$$
\require{AMScd}
\begin{CD}
a @>{T^a_b}>> b\\
@V{T^a_c}VV @VV{T^b_d}V\\
c @>>{T^c_d}> d
\end{CD}
$$

Given the previous information, the following statements would also be true:

$$ S_a = \emptyset, C_a = \{b, c\}\\ S_b = \{a\}, C_b = \{d\}\\ S_c = \{a\}, C_c = \{d\}\\ S_d = \{b, c\}, C_d = \emptyset $$## Turning Flows into Constraints

With definitions out of the way, we can start to reason about how budgeteer code will translate to constraints. For example, what does it mean to define a supply node, or a consumer, or a pipe with constraints? Let’s start with supplies:

### Creating Supplies

1 | `let x = 1000;` |

In the context of balancing budgets we want to make sure that our supply is not overdrawn, so our constraints will look like the following:

$$B_s \geq 0, B_s = x - \sum_{i \in C_s} T^s_i$$

This defines the balance for the supply, $s$, to be the initial amount, $x$, minus the sum of transfers to each node that consumes from the supply, additionally stipulating that it not dip below 0. In other words, what the supply has left is what it started with minus the amount that the other nodes took from it.

### Creating Consumers

1 | `let c = consumer('Consumer');` |

The balance for a consumer is simply the sum of transfers coming in from its suppliers:

$$B_c = \sum_{i \in S_c} T^i_c$$

### Creating Pipes

1 | `let p = pipe('Pipe');` |

Pipes have both suppliers and consumers. In the context of balancing flows, we want the inputs and outputs to cancel out, which means we want the balance to be 0:

$$B_p = 0, B_p = (\sum_{i \in S_p} T^i_p) - (\sum_{i \in C_p} T^p_i)$$

This defines the balance for the pipe, $p$, to be the sum of transfers *from* each node that supplies it, minus the sum of transfers *to* each node that consumes from it, which should cancel out to 0. In other words, the pipe should be given the same amount from its suppliers that it gives away to its consumers.

### Transferring a Fixed Amount

1 | `let s = supply('Supply', 1000);` |

With those constraints specified upfront, establishing relationships is actually pretty straightforward.

$$s \in S_c, c \in C_s, T^s_c = x, T^s_c = -T^c_s$$

Here we are just saying that $s$ is a supplier of $c$, $c$ is a consumer of $s$, and that the amount transferred between them is $x$.

### Transferring a Variable Amount

1 | `let s = supply('Supply', 1000);` |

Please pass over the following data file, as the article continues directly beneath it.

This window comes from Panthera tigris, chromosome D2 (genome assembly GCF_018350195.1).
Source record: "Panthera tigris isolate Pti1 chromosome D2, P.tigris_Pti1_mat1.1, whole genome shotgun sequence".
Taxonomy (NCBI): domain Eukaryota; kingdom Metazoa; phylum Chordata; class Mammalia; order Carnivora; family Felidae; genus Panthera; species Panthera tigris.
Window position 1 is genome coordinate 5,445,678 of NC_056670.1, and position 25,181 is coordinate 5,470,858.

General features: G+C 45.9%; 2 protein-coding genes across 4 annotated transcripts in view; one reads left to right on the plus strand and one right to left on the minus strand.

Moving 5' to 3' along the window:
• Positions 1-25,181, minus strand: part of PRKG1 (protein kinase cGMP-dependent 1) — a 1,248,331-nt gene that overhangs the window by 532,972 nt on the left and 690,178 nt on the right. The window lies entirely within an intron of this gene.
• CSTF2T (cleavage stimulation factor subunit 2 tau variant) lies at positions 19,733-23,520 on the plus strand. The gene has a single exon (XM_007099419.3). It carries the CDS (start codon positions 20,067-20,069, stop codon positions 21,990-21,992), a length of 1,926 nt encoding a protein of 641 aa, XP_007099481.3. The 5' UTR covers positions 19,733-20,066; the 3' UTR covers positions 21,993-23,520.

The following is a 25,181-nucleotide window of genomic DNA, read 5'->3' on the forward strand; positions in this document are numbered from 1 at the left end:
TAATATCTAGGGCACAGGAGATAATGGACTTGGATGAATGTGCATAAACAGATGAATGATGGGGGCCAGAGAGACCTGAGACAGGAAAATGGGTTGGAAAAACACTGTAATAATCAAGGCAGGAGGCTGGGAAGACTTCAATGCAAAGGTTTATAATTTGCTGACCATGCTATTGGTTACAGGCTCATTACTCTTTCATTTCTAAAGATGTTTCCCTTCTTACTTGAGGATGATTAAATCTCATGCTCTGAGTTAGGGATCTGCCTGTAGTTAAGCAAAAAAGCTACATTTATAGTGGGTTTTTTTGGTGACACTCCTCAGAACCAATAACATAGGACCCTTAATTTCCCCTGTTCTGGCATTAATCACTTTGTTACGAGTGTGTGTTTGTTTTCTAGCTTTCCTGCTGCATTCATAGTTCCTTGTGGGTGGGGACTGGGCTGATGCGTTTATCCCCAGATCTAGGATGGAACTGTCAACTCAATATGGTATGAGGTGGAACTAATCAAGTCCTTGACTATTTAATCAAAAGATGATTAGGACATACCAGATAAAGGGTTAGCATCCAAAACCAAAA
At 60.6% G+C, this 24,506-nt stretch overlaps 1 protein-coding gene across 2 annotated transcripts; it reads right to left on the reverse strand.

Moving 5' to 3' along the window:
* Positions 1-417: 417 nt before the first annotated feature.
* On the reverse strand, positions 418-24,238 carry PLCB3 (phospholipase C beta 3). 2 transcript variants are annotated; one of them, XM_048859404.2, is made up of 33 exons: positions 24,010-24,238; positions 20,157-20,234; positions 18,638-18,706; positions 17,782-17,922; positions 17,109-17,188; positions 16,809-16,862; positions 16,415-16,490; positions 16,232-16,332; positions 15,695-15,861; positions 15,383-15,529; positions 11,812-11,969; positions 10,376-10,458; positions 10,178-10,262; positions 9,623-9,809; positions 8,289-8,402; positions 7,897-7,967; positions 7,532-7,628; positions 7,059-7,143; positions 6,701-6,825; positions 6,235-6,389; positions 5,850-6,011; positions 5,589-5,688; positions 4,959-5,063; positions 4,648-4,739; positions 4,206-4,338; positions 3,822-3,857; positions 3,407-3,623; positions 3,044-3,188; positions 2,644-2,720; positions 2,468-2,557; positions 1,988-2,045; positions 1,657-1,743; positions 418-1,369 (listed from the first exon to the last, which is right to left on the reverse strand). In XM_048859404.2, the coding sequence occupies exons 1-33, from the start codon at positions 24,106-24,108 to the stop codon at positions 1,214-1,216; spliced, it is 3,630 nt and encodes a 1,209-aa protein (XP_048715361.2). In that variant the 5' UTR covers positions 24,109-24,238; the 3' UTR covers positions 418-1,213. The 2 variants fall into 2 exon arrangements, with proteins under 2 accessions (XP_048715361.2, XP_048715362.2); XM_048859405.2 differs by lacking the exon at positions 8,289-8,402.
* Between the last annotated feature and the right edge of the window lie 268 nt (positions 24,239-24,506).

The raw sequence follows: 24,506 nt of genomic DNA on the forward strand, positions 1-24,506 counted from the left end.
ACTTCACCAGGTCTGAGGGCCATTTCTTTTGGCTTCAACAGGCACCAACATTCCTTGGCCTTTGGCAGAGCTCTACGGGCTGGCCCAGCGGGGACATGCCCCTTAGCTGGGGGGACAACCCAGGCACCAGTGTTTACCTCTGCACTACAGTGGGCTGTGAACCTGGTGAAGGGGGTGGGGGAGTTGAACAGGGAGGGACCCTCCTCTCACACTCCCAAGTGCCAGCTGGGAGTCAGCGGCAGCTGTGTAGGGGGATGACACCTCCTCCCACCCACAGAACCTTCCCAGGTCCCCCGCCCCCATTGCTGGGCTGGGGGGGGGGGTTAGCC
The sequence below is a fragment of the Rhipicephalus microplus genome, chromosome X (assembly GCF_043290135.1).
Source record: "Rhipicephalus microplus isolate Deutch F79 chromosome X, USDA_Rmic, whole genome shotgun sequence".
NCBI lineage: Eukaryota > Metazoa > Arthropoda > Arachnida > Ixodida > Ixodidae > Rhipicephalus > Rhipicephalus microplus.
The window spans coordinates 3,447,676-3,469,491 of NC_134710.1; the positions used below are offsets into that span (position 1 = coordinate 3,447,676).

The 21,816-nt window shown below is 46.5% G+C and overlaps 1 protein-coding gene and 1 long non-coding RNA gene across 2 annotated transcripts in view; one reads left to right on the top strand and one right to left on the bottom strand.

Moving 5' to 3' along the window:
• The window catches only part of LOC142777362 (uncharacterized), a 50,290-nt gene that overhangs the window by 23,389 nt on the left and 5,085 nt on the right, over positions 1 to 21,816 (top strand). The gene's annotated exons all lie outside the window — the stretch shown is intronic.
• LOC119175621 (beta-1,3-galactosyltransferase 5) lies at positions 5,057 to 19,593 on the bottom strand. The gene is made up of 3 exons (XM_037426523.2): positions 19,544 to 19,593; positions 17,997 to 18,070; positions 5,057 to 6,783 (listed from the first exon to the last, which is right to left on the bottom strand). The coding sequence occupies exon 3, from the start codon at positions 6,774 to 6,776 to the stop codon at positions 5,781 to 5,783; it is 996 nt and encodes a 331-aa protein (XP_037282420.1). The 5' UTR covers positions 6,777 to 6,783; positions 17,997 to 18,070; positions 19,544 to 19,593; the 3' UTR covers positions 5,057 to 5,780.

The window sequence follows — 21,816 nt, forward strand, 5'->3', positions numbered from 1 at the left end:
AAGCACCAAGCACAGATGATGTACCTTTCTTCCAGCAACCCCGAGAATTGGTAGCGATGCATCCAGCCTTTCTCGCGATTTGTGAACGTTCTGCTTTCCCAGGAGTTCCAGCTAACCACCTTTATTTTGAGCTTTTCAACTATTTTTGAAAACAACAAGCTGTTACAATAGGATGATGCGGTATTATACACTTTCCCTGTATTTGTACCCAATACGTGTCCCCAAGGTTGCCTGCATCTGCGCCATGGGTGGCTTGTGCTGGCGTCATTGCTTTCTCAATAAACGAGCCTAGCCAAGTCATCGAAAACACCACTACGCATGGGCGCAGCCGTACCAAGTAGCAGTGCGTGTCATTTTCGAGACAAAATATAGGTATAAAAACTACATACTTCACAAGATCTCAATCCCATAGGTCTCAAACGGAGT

Transferring a variable amount is nearly identical to transferring a fixed amount:

$$s \in S_p, p \in C_s, T^s_p \geq 0, T^s_p = -T^p_s$$

Since we don’t have a specific value, we just say that the transfer between the two nodes should be larger than 0. However, you may be wondering what the difference between “as much as possible” and “as much as necessary” is then.

The answer by using “weak constraints.” So far, all the constraints we considered are absolutely required. If the constraint solver can’t find a set of variables that satisfies every last constraint, it will throw an error. However, you can also specify constraints that the solver will try its best to satisfy, but if it falls short it won’t throw an error.

With this in mind, we can specify an additional “weak constraint” for the `suppliesAsMuchAsPossible`

relationship:

$$T^p_s = \infty$$

Obviously, this can’t be satisfied, but it will cause the constraint solver to make $T^p_s$ as large as it possibly can without breaking the other constraints. Likewise, we can specify the following weak constraint for the `suppliesAsMuchAsNecessary`

relationship:

$$T^p_s = 0$$

Again, this can’t be satisfied, but it will cause the constraint solver to make $T^p_s$ as small as possible.

## Summary

That’s all of the math! Here’s a summary of how the various pieces translate:

Budgeteer code | Required constraints | Weak Constraints |
---|---|---|

`s = supply(..., x)` |
$B_s \geq 0, B_s = x - \sum_{i \in C_s} T^s_i$ | N/A |

`c = consumer(...)` |
$B_c = \sum_{i \in S_c} T^i_c$ | N/A |

`p = pipe(...)` |
$B_p = 0, B_p = (\sum_{i \in S_p} T^i_p) - (\sum_{i \in C_p} T^p_i)$ | N/A |

`c.consumes(x).from(s)` |
$s \in S_c, c \in C_s, T^s_c = x, T^s_c = -T^c_s$ | N/A |

`p.consumesAsMuchAsPossible().from(s)` |
$s \in S_p, p \in C_s, T^s_p \geq 0, T^s_p = -T^p_s$ | $T^p_s = \infty$ |

`p.consumesAsMuchAsNecessary().from(s)` |
(same as above) | $T^p_s = 0$ |

## Comments